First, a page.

At a point in her life when Arielle Cox was looking for the right direction to navigate herself toward a meaningful career that she could become fully immersed in, she set her sights on the U.S. Navy.
Today, the Athens native serves aboard the guided-missile destroyer USS Arleigh Burke (DDG 51) as a quartermaster seaman whose primary responsibility is safe navigation of the ship, which includes preparation of nautical charts, being responsible for navigational instruments and clocks, maintaining the ship’s deck log and more — all under the direction of the navigator while following nautical rules to prevent collisions at sea. But that is not all.
“I am expected to be qualified watchstander for my rate (quartermaster of the watch) in which I monitor our navigation system to ensure we are headed for safe waters, keep up with the weather to make sure we don’t run into any severe weather, and also hoist any necessary flags during that time to communicate with other ships about what we are doing,” Cox said in an email interview.
Being entrusted with that kind of responsibility is both a privilege and an honor, according to Cox, who admits life at sea was not something she initially had in mind when she enlisted, but now she is glad she chose the Navy as her career.
“I had absolutely never considered it. Even going through the process of picking my job, I had my fingers crossed I’d be on land,” she said. “Once I understood I’d be living on a ship I embraced the thought and couldn’t wait to get here. Turns out it’s actually not bad at all and I get to travel more on a ship than on land! In the beginning, we’re all rookies. But we learn, grow and perfect our skills to be the best. I take pride knowing the ship is safe because I have to know what I am doing. This is easily the best decision I’ve ever made.”
Cox said her family was extremely supportive, adding, “I was a bit shocked at how excited my mom was for me because I didn’t really tell anyone I was joining until the day that I enlisted. My friends took the news a bit harder but have shown unconditional support.”
At the time she joined, the McMinn County High School graduate said she was working a part-time job and going to college for the second time.
“I was honestly influenced by my teacher who was a retired colonel in the Air Force and realizing school just wasn’t for me at that point, I made the biggest decision I’ve ever made and enlisted. I have been to Bahrain (in the Persian Gulf) quite a few times, and Abu Dhabi so far. I did a sunset safari tour where we rode in Jeeps up and down the sand dunes, rode camels and got to partake in a few of the traditions while, of course, catching the sunset and stargazing. That was pretty fun.”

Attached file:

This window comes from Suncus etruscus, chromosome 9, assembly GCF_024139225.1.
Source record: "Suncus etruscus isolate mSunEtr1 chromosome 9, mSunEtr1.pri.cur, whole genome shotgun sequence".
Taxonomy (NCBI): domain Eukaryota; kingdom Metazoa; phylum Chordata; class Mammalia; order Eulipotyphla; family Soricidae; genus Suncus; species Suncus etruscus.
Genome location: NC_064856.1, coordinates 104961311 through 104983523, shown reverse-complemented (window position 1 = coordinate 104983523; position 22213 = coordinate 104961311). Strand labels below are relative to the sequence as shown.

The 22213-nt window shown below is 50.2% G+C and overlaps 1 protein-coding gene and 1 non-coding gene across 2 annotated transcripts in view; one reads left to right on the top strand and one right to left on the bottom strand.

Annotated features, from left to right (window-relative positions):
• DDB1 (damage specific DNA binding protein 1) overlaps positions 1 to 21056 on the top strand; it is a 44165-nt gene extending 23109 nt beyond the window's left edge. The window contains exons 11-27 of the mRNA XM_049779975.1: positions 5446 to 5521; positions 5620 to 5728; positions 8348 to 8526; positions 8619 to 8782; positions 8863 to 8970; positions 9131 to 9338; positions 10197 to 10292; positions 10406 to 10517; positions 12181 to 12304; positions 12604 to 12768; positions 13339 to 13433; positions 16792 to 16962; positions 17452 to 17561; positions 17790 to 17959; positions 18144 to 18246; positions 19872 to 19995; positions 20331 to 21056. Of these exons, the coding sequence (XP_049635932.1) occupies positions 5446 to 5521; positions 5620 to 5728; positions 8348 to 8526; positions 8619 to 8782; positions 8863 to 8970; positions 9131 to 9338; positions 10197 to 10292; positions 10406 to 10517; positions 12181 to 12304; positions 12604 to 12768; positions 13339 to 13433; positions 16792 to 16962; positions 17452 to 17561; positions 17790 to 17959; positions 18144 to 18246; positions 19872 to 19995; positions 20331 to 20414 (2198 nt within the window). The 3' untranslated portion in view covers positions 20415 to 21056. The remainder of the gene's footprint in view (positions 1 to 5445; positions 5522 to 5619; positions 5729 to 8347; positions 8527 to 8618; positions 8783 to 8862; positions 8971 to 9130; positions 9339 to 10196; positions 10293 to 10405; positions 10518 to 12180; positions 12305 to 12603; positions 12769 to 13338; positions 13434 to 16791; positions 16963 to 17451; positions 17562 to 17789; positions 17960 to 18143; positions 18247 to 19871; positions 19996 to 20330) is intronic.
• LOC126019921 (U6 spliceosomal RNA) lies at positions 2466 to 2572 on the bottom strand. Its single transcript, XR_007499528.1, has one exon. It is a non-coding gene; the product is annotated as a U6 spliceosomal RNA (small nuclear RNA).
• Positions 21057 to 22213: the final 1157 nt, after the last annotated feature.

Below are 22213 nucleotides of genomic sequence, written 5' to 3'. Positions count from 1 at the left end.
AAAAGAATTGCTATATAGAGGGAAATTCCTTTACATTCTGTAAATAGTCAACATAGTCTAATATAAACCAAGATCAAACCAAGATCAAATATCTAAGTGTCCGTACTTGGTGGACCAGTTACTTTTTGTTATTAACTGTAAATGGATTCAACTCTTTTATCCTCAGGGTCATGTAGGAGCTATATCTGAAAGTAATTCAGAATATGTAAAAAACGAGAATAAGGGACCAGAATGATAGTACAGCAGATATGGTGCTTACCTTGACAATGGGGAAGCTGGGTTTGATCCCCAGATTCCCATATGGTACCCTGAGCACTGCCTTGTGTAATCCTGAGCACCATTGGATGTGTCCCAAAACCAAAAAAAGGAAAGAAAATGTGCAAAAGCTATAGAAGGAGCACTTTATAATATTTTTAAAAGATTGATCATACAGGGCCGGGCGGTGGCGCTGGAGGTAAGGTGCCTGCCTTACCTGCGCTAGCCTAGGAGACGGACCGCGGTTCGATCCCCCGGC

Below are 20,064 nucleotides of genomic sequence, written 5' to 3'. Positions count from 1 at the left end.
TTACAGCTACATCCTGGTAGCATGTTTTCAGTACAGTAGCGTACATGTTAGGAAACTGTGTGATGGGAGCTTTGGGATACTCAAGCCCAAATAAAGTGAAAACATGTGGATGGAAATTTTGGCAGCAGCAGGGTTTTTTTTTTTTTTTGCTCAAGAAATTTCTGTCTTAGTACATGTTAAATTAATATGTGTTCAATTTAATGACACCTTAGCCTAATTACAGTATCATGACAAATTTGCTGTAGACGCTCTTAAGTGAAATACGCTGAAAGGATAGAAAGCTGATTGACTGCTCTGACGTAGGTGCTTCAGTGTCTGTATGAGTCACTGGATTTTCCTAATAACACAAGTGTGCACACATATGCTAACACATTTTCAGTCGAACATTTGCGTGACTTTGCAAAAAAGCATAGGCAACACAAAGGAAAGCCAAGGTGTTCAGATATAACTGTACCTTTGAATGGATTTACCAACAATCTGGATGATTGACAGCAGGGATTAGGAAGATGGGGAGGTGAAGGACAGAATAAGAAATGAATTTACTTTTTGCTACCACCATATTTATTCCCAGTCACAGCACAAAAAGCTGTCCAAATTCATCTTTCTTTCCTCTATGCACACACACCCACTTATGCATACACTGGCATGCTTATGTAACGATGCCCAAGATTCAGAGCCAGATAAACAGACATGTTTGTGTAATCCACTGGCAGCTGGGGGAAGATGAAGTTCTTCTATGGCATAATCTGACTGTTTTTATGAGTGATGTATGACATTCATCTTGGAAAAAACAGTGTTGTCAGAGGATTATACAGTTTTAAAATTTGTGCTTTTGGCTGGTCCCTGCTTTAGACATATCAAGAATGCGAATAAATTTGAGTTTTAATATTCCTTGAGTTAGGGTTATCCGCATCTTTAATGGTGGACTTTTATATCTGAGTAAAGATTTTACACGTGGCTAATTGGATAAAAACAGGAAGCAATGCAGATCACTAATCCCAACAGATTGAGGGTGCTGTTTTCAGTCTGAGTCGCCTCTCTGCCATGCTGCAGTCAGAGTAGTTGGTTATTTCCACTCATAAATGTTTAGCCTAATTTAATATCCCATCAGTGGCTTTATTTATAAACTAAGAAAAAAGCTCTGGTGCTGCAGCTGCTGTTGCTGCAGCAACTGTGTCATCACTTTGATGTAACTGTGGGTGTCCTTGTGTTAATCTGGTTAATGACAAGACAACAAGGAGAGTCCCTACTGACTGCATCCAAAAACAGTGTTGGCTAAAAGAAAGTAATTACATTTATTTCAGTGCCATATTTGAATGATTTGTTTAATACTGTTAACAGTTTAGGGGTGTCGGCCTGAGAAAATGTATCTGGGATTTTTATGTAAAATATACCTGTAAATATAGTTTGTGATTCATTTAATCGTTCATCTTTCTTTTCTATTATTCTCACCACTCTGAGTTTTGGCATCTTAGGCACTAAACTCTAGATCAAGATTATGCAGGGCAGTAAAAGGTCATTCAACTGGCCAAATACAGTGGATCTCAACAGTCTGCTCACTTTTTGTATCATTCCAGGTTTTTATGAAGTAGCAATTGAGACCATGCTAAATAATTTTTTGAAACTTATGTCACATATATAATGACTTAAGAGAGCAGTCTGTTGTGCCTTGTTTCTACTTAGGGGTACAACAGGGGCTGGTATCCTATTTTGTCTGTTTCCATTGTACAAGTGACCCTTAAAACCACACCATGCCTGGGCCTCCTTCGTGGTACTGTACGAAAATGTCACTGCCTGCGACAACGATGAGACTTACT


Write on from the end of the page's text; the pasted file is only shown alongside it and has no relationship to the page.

According to the U.S. Navy, during a 20-year period in the Navy, quartermasters will spend about 60 percent of their time assigned to fleet units and 40 percent to shore stations, so there is a certain land-to-sea balance Cox can anticipate during her naval career.
“I left my A-School — my schooling for my job — and headed straight to deployment, so I am stationed in Norfolk, Va., but I haven’t been there yet,” Cox said.
When asked about the most challenging thing about becoming a quartermaster seaman, Cox, who is serving in a predominantly male position, said it was “the qualifications,” but clarified: “Not even that they are challenging, but just being new to the fleet, everyone else is qualified in so many other things and it’s imperative that I stay on top of everything I have to learn and get qualified in.”
Cox took a chance on navigating her career toward the sea and has found the experience exciting, adventurous and empowering, because the responsibilities are significant, the journeys are riveting and the respect well-earned. She is also finding equal opportunities to push the limits of her abilities far beyond what she could ever hope to achieve back home — a place still dear to her heart.
When asked if she would recommend her lifestyle to others, Cox answered, “Yes, I would. You have to understand we all do deployments and all have to be separated from our loved ones. It’s not the easiest thing in the world, but it gets better once you adjust. It’s a huge lifestyle change for anyone, but you get out of it what you put in it, and it’s rewarding and worth it.”